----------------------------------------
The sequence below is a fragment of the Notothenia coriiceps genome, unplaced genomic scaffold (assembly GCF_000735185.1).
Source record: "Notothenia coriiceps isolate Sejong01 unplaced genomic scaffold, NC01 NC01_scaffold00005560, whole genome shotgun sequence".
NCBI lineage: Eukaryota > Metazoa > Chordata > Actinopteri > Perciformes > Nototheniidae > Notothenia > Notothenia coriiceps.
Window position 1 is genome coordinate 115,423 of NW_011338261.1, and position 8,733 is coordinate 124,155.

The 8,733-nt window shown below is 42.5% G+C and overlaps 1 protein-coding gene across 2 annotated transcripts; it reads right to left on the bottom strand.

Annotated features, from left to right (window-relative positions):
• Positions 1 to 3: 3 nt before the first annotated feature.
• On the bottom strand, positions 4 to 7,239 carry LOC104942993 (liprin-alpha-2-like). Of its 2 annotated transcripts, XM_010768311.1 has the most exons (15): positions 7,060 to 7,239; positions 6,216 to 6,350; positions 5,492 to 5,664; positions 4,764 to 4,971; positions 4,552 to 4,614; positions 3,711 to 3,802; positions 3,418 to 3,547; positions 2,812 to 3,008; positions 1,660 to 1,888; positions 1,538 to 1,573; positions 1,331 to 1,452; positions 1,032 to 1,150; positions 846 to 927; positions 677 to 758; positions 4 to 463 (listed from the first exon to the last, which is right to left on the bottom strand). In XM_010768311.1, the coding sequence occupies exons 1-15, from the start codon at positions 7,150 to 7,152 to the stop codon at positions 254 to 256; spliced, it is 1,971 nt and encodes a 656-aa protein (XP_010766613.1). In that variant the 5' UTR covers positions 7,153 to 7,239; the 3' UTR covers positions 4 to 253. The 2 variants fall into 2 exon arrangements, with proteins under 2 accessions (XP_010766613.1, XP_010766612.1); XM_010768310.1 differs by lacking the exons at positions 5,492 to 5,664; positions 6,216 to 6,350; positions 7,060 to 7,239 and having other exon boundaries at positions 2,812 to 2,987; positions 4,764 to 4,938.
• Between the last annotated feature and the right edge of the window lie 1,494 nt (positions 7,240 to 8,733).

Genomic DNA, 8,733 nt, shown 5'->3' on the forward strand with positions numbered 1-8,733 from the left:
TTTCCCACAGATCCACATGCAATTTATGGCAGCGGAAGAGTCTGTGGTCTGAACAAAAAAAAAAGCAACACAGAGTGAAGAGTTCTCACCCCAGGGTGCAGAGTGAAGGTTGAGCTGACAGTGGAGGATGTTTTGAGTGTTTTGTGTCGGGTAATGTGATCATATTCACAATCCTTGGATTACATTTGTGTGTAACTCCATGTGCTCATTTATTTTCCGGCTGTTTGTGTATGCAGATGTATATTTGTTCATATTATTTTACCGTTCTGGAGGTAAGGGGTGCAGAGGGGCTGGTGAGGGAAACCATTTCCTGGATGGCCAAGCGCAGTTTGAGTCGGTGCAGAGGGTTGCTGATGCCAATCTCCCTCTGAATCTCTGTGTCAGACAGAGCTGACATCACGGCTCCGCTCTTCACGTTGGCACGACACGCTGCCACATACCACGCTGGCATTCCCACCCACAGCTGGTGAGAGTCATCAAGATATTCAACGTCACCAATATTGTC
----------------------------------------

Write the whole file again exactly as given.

The sequence below is a fragment of the Notothenia coriiceps genome, unplaced genomic scaffold (assembly GCF_000735185.1).
Source record: "Notothenia coriiceps isolate Sejong01 unplaced genomic scaffold, NC01 NC01_scaffold00005560, whole genome shotgun sequence".
NCBI lineage: Eukaryota > Metazoa > Chordata > Actinopteri > Perciformes > Nototheniidae > Notothenia > Notothenia coriiceps.
Window position 1 is genome coordinate 115,423 of NW_011338261.1, and position 8,733 is coordinate 124,155.

The 8,733-nt window shown below is 42.5% G+C and overlaps 1 protein-coding gene across 2 annotated transcripts; it reads right to left on the bottom strand.

Annotated features, from left to right (window-relative positions):
• Positions 1 to 3: 3 nt before the first annotated feature.
• On the bottom strand, positions 4 to 7,239 carry LOC104942993 (liprin-alpha-2-like). Of its 2 annotated transcripts, XM_010768311.1 has the most exons (15): positions 7,060 to 7,239; positions 6,216 to 6,350; positions 5,492 to 5,664; positions 4,764 to 4,971; positions 4,552 to 4,614; positions 3,711 to 3,802; positions 3,418 to 3,547; positions 2,812 to 3,008; positions 1,660 to 1,888; positions 1,538 to 1,573; positions 1,331 to 1,452; positions 1,032 to 1,150; positions 846 to 927; positions 677 to 758; positions 4 to 463 (listed from the first exon to the last, which is right to left on the bottom strand). In XM_010768311.1, the coding sequence occupies exons 1-15, from the start codon at positions 7,150 to 7,152 to the stop codon at positions 254 to 256; spliced, it is 1,971 nt and encodes a 656-aa protein (XP_010766613.1). In that variant the 5' UTR covers positions 7,153 to 7,239; the 3' UTR covers positions 4 to 253. The 2 variants fall into 2 exon arrangements, with proteins under 2 accessions (XP_010766613.1, XP_010766612.1); XM_010768310.1 differs by lacking the exons at positions 5,492 to 5,664; positions 6,216 to 6,350; positions 7,060 to 7,239 and having other exon boundaries at positions 2,812 to 2,987; positions 4,764 to 4,938.
• Between the last annotated feature and the right edge of the window lie 1,494 nt (positions 7,240 to 8,733).

Genomic DNA, 8,733 nt, shown 5'->3' on the forward strand with positions numbered 1-8,733 from the left:
TTTCCCACAGATCCACATGCAATTTATGGCAGCGGAAGAGTCTGTGGTCTGAACAAAAAAAAAAGCAACACAGAGTGAAGAGTTCTCACCCCAGGGTGCAGAGTGAAGGTTGAGCTGACAGTGGAGGATGTTTTGAGTGTTTTGTGTCGGGTAATGTGATCATATTCACAATCCTTGGATTACATTTGTGTGTAACTCCATGTGCTCATTTATTTTCCGGCTGTTTGTGTATGCAGATGTATATTTGTTCATATTATTTTACCGTTCTGGAGGTAAGGGGTGCAGAGGGGCTGGTGAGGGAAACCATTTCCTGGATGGCCAAGCGCAGTTTGAGTCGGTGCAGAGGGTTGCTGATGCCAATCTCCCTCTGAATCTCTGTGTCAGACAGAGCTGACATCACGGCTCCGCTCTTCACGTTGGCACGACACGCTGCCACATACCACGCTGGCATTCCCACCCACAGCTGGTGAGAGTCATCAAGATATTCAACGTCACCAATATTGTC